, as a whole, and get some idea of the size and number of people that lived here. keach: during the 1960s, archaeologists surveyed the entire city, revealing an urban grid as deliberate as the streets of manhattan. a total of 2,600 buildings lined densely packed streets. 80% of these were residential compounds. these compounds enclosed numerous sleeping rooms, patios and kitchens. archaeologists estimate that 30 to 100 people could be housed in a single compound. were these like modern apartment buildings, where strangers lived together by chance ? or was there a thread of kinship connecting the residents of these large compounds ? what clues were left behind of teotihuacan's families ? archaeologist michael spence. we usually bury in cemeteries set apart from the places where the people lived. that makes it difficult to tie them ba into their living quarters. in teotihuacan, fortunately, the people were buried within the apartment compound. some of them were buried in open spaces like patios. these would have been particularly important individuals. but many of them were buried under the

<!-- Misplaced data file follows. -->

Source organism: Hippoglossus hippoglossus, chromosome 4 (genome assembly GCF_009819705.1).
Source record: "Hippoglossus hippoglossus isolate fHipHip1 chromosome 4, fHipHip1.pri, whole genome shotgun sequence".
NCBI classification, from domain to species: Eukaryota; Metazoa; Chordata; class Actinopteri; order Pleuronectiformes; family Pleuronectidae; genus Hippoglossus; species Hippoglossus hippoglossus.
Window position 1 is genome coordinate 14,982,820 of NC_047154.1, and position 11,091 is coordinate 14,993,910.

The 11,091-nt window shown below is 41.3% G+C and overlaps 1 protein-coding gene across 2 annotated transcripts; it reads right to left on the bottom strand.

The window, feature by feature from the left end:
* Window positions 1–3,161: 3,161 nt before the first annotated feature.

in a pivotal position in the course of drama is ibsen's peer gynt. ibsen wrote peer gynt in the late 1860s as an epic poem not intended for the stage. some years later, he decided to have it staged and commissioned edvard grieg to write the music for it. [music] ibsen developed the poetic epic play on an actual character in norwegian folklore who had lived about 100 years earlier. the setting is strongly norwegian: brooding skies, mountain and valley, fjord and forest. in peer gynt, ibsen weaves folktale and fantasy, developing a new picture of emerging man and the problem of heroism in the modern age. peer, like other great literary epic heroes such as beowulf, siegfried, roland and faust, reflects a universal human condition: the search for identity and the mortal consequences of his actions. but peer is a more complex and introspective hero. while on the one hand he is an imaginative storyteller, he is also a liar. though he recognizes the good and the ideal, he consistently opts for evil and compromise. when there is a shipwreck, peer determines that the cook's life is expendable and s